Accessible Fitness, more choices for more people

Fitness has always been a concern with regard to both mental and physical health regardless of age, gender, or any other variables that make each one of us unique. And for those in the blind community, fitness is every bit as much—if not more—important.

Exercise for the visually impaired is something that should be incorporated into a weekly, if not daily, routine for a variety of reasons that are both similar and different from people within the sighted community. For those with total loss of sight as well as for those who are low sighted, a lack of regular exercise can bring on a host of other issues, including weight gain, sluggishness, and perhaps worst of all for many, insomnia or a circadian rhythm that has been thrown completely off track.

A quality workout done at the right time of day and at the right pace to meet your unique physical and mental needs is just what the doctor may have forgotten to order. For many blind people, fitness has been a challenge: without someone to guide you and without the ability to drive yourself to the gym, it becomes obvious why so many visually impaired individuals give up—but with the BlindAlive line of Fitness Workouts for blind people, you’ll never have to depend on anyone else again.

Yoga and Strength Training with wieghts for blind people along with a variety of other cardiovascular exercises help our bodies stay toned, help us gain muscle mass and lose weight, but most of all, can help lead a blind person away from a sense of helplessness.

Are you ready to sweat? Come get healthy and leave all your notions of not being able to get fit due to your visual impairment behind with BlindAlive!

A Bounty of Sprouts

I was so happy when Mel asked me to do a podcast with her on sprouting, and equally glad when she and Lisa asked me to write a blog post -- my first one! So ...  Here goes.  I trust that the podcast and this blog is helpful to you, and will encourage you to easilygrow and eat yummy,  healthy sprouts, which give you much more nutrition than eating the full-grown vegetable!    Use your imaginations! The ways to incorporate sprouts into your daily eating plans are endless!  Use them in salads, on sandwiches, in smoothies, soups, entrees, baking and any others that come to mind...

I've always been fascinated by sprouting, and grew many alfalfa and bean sprout combinations in the '80s, using a clean glass mayonnaise jar covered by a piece of an old clean nylon stocking, held fast to the jar with a strong rubber band.  Soak, drain rinse, repeat the drain rinse process twice a day for a few days, and voila! A whole jar of crunchy sprouts for salads and sandwiches! 

I drifted away from sprouting for many years, and came back to it with new vigor when I read "Fresh Food from Small Spaces: the square-inch gardener's guide to year-round growing, fermenting, and sprouting” by R.J. Ruppenthal (available from BARD:  db69996) which I highly recommend to everyone.

After reading the book, my partner Rich and I began growing delicious sprouts from a sandwich sprout mix   which we purchased from a local nursery, along with a compact plastic sprouting tray, complete with two layers of several divided sections, with tiny holes for drainage and rinsing.  We grew and enjoyed those sprouts, and then found The Sprout House, where we've been purchasing Veggie Queen, which is their number 1 recommended very tasty sprout variety.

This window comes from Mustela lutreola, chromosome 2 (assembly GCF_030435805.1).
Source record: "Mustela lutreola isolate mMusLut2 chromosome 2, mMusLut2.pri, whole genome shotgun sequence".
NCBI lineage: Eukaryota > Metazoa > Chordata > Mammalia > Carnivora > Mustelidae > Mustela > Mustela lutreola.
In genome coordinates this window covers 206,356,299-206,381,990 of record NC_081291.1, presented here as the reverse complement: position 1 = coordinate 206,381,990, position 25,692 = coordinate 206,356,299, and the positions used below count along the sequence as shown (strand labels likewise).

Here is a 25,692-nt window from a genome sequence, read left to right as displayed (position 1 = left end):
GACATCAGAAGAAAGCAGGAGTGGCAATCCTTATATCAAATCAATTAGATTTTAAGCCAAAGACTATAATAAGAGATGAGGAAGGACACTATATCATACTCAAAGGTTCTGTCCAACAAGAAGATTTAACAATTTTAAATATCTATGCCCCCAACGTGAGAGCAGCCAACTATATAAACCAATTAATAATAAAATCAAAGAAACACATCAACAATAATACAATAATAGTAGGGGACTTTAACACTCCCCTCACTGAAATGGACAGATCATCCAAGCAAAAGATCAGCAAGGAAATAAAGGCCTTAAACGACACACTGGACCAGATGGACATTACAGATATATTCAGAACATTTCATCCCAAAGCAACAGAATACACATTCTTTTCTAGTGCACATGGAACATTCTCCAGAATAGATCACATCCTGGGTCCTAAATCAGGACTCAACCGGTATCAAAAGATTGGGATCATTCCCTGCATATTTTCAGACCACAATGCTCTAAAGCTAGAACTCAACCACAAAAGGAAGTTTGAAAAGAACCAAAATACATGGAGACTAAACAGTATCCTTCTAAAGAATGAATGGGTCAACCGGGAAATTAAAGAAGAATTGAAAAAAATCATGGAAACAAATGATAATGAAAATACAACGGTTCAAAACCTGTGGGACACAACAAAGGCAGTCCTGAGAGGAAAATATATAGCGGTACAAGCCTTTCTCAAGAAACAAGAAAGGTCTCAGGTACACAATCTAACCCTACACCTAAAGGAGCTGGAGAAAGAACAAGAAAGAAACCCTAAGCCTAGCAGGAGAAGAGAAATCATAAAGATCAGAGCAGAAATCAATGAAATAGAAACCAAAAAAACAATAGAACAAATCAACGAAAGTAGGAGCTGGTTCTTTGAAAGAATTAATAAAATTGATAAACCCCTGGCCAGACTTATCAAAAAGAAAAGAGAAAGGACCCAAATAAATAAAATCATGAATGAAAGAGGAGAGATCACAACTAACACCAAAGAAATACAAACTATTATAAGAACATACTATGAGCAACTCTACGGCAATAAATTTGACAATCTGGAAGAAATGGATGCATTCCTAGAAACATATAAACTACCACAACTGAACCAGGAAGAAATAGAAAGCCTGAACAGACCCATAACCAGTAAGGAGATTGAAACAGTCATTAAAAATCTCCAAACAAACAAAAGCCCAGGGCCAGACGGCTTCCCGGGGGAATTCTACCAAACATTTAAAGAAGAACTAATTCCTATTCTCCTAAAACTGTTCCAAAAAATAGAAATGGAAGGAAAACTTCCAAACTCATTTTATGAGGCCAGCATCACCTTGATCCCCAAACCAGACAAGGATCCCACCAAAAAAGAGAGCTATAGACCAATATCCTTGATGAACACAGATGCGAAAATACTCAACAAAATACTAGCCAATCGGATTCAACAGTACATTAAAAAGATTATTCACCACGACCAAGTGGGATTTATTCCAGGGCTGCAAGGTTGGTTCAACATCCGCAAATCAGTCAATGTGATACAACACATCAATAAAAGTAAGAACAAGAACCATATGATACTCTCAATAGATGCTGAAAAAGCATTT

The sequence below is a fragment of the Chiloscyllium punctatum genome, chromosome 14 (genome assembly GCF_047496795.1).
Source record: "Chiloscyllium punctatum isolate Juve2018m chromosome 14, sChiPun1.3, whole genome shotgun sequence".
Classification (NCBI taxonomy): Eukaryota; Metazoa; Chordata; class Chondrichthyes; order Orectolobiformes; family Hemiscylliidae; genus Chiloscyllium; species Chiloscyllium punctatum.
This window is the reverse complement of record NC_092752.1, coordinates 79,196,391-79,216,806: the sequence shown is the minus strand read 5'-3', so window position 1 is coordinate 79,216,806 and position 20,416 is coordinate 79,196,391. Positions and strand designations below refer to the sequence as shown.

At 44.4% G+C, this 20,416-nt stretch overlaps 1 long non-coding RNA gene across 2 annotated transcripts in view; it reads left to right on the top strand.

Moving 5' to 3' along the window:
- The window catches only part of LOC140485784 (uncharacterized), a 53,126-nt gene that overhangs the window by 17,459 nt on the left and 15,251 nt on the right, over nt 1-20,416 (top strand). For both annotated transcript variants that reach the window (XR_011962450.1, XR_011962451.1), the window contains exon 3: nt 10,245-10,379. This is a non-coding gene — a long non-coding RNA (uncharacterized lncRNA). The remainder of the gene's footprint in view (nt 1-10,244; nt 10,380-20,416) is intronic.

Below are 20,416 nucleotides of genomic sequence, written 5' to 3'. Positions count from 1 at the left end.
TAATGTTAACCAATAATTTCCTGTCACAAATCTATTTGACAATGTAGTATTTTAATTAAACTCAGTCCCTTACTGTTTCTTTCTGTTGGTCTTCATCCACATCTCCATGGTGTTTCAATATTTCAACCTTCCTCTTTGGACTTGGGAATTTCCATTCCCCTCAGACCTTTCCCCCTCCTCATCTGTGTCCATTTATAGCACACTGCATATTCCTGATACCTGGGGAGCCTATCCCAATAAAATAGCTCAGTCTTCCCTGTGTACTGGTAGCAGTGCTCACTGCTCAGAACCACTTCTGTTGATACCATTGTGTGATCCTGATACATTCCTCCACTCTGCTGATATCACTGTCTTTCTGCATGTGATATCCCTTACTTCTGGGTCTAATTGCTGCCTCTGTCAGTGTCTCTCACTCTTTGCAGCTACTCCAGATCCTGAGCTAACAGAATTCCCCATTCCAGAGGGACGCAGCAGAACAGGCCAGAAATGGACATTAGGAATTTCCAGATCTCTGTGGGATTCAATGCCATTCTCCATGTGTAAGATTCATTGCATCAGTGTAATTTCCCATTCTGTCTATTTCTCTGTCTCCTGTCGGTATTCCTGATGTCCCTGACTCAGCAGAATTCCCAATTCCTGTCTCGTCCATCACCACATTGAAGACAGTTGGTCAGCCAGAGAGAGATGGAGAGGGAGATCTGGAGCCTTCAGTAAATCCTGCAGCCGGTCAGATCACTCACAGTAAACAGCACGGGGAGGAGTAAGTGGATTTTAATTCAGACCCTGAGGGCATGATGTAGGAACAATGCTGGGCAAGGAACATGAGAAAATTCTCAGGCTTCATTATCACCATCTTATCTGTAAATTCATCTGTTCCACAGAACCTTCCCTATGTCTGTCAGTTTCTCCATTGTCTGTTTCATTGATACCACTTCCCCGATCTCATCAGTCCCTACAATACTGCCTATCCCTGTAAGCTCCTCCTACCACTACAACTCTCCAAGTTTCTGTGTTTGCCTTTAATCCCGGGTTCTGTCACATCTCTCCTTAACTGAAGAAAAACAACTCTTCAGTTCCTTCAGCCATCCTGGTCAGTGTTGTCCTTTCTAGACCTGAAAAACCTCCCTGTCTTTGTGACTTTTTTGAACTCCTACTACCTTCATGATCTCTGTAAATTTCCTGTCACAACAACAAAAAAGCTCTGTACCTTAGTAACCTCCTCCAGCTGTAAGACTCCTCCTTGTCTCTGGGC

Recently, Rich bought an Easy Sprouter from the Sprout House.  It's a very simple jar-like container, complete with two lids, one with holes for draining and rinsing, and another for storage in the refrigerator for when the sprouts have fully grown.

At first, we were a bit baffled by the instructions, which we scanned.  We could read some of them, but had difficulty reading the chart.  We went to the website of the manufacturer, and discovered the same instructions.  They were a bit easier to read -- including the chart -- which became much more understandable when I pasted it into an Excel spreadsheet.   The Easy Sprouter requires less rinsing, the sprouts grow more quickly due to the heat created by the construction of the jar.  We grew a batch, and they were wonderful.   Although I have my tray, I'm planning to order one of these jars for myself, due to its compact portable size.  (If I'm traveling, I can bring it along and keep growing my sprouts.)

I am looking forward to sprouting grains, other vegetables and herbs, as well as trying my hand at growing microgreens. I tried once, and had a small success.  It's a bit more complicated, as you need to use certain soil for these seeds.  For now, I'll keep sprouting, and see what works for various cooking as well as raw uses.

Have fun! Try it!

The Easy Sprouter can be purchased directly from Sproutamo, as well as from the Sprouthouse.

Also, please check BARD and bookshare for a multitude of cookbooks and gardening books which have sections on sprouting.

Thanks everyone for listening and reading! Happy sprouting and great eating!

Audrey Schading



BlindAlive - Creator of Eyes-Free Fitness® - Doylestown, PA 18901

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